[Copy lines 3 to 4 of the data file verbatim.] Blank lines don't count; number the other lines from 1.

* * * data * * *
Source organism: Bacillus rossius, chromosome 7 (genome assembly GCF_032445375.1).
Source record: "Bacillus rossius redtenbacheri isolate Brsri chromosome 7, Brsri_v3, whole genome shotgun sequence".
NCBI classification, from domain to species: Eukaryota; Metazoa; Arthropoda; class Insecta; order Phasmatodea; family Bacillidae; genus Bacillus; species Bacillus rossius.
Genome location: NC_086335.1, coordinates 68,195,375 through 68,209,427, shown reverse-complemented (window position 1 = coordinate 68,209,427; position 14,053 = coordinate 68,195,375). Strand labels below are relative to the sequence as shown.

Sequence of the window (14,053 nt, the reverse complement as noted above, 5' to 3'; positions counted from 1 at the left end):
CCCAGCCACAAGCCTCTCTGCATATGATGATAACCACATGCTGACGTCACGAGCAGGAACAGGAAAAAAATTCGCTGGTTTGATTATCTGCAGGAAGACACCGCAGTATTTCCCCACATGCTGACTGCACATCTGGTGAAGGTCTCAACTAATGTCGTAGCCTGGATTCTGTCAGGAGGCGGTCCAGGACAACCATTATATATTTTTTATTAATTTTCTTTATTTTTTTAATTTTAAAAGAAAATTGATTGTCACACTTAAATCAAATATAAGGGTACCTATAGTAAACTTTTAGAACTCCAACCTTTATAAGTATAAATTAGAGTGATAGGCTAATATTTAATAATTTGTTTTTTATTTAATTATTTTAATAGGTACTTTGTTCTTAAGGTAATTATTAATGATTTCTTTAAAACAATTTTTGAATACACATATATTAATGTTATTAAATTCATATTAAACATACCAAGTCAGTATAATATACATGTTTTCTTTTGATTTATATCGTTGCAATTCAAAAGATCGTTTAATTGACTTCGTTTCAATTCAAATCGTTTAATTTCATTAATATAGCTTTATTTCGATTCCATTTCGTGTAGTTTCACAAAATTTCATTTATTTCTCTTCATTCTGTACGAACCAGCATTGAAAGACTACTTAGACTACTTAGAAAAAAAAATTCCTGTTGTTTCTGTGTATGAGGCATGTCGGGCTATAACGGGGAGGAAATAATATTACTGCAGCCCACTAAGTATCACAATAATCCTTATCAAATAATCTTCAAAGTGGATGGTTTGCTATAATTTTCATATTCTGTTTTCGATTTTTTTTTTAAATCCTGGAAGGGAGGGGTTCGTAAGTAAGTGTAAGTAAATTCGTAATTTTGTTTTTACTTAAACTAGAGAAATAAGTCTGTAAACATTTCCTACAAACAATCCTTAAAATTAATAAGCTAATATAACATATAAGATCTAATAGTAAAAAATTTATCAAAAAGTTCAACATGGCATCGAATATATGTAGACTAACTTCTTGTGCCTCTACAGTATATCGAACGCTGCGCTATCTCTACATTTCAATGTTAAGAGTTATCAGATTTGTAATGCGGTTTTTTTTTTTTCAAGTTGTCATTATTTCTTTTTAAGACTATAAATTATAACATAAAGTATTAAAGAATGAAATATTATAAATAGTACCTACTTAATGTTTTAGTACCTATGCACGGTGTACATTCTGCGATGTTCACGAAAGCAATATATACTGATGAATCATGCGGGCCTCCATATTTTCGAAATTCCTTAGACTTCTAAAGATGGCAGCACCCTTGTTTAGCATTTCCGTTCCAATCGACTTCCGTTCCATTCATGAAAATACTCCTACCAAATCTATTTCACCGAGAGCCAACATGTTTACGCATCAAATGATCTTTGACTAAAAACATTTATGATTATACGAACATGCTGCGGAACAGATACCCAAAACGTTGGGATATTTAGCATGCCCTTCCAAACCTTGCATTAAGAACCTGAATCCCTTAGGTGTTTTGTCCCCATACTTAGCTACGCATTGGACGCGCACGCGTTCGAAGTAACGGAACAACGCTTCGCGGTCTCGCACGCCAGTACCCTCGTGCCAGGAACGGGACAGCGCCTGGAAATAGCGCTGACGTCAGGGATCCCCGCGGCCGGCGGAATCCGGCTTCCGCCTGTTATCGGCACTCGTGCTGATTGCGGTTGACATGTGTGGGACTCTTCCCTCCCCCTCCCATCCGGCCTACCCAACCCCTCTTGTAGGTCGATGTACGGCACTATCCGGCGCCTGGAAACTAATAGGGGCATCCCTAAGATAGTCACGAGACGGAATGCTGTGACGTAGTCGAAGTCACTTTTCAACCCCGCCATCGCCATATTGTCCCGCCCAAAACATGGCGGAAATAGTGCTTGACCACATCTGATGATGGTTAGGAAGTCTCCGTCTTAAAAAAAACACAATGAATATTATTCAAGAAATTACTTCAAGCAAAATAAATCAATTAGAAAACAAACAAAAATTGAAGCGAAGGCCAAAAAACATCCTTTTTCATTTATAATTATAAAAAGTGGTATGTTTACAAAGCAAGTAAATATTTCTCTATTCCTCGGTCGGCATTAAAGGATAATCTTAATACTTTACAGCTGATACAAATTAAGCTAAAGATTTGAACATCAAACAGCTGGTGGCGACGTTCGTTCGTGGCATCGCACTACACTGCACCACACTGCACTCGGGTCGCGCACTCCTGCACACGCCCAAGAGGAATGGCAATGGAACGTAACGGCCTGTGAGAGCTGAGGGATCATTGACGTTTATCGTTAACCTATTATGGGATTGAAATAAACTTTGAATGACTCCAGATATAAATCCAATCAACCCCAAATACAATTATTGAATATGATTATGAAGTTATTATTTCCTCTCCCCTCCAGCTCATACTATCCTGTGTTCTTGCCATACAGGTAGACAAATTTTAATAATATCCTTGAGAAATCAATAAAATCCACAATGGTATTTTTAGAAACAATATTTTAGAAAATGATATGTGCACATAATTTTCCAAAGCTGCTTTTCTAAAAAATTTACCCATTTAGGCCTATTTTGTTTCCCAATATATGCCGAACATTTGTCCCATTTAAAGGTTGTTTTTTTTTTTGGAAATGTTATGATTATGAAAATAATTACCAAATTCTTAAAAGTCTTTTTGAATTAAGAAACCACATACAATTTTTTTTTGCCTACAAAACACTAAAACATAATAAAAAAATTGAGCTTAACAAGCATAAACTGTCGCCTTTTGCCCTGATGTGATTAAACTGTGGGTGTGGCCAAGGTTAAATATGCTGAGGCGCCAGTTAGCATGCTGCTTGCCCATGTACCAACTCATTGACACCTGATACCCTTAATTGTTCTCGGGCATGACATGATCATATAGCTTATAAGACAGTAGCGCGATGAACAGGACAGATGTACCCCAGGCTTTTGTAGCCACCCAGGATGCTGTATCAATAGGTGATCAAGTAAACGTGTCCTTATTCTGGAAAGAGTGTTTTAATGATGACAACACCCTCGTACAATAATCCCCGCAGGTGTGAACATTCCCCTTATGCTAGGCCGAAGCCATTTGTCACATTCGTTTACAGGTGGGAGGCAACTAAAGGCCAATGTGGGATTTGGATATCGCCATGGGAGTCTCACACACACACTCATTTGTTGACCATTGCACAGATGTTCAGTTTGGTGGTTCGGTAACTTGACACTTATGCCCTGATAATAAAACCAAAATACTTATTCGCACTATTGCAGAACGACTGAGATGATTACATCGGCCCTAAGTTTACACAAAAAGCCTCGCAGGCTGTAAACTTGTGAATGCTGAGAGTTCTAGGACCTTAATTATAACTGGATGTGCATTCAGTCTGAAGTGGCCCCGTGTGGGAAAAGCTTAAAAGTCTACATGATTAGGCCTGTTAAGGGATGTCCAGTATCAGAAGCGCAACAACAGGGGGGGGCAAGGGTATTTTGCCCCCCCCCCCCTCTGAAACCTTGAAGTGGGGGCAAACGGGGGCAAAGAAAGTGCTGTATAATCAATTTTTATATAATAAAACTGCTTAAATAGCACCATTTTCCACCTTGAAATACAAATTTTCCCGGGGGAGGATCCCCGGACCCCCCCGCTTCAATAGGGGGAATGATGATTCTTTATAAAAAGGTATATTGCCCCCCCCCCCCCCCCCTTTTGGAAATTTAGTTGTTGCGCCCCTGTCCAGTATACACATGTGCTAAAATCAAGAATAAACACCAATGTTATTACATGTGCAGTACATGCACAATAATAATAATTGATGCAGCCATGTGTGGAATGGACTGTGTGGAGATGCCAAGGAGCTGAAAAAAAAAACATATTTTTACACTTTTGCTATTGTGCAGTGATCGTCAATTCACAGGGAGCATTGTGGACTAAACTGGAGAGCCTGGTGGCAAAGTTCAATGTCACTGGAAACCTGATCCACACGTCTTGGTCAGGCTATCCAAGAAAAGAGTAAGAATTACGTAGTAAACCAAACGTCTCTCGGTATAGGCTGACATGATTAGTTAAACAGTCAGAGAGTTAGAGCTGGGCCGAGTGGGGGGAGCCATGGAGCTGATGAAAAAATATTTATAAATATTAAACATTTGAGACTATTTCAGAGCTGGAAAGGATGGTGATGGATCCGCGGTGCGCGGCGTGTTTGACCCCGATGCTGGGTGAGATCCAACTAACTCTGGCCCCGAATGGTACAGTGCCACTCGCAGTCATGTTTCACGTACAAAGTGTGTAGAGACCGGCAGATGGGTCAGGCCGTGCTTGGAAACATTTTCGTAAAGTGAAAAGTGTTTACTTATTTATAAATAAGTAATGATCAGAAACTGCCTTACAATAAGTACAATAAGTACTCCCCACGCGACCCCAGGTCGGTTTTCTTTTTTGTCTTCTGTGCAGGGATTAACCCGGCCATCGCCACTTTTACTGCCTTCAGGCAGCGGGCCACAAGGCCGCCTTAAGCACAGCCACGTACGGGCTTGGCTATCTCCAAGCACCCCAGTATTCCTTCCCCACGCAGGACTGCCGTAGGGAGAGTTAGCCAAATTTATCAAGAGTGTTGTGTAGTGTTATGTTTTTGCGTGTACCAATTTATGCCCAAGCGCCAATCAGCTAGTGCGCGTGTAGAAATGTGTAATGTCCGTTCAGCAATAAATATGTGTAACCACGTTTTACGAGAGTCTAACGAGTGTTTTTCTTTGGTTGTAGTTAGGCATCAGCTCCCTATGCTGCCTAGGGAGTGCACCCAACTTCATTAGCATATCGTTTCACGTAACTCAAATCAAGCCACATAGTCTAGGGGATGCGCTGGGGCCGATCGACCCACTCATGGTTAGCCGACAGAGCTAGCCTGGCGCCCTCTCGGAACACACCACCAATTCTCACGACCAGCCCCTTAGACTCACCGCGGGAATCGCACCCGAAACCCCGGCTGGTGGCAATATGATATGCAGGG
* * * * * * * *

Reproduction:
NCBI classification, from domain to species: Eukaryota; Metazoa; Arthropoda; class Insecta; order Phasmatodea; family Bacillidae; genus Bacillus; species Bacillus rossius.
Genome location: NC_086335.1, coordinates 68,195,375 through 68,209,427, shown reverse-complemented (window position 1 = coordinate 68,209,427; position 14,053 = coordinate 68,195,375). Strand labels below are relative to the sequence as shown.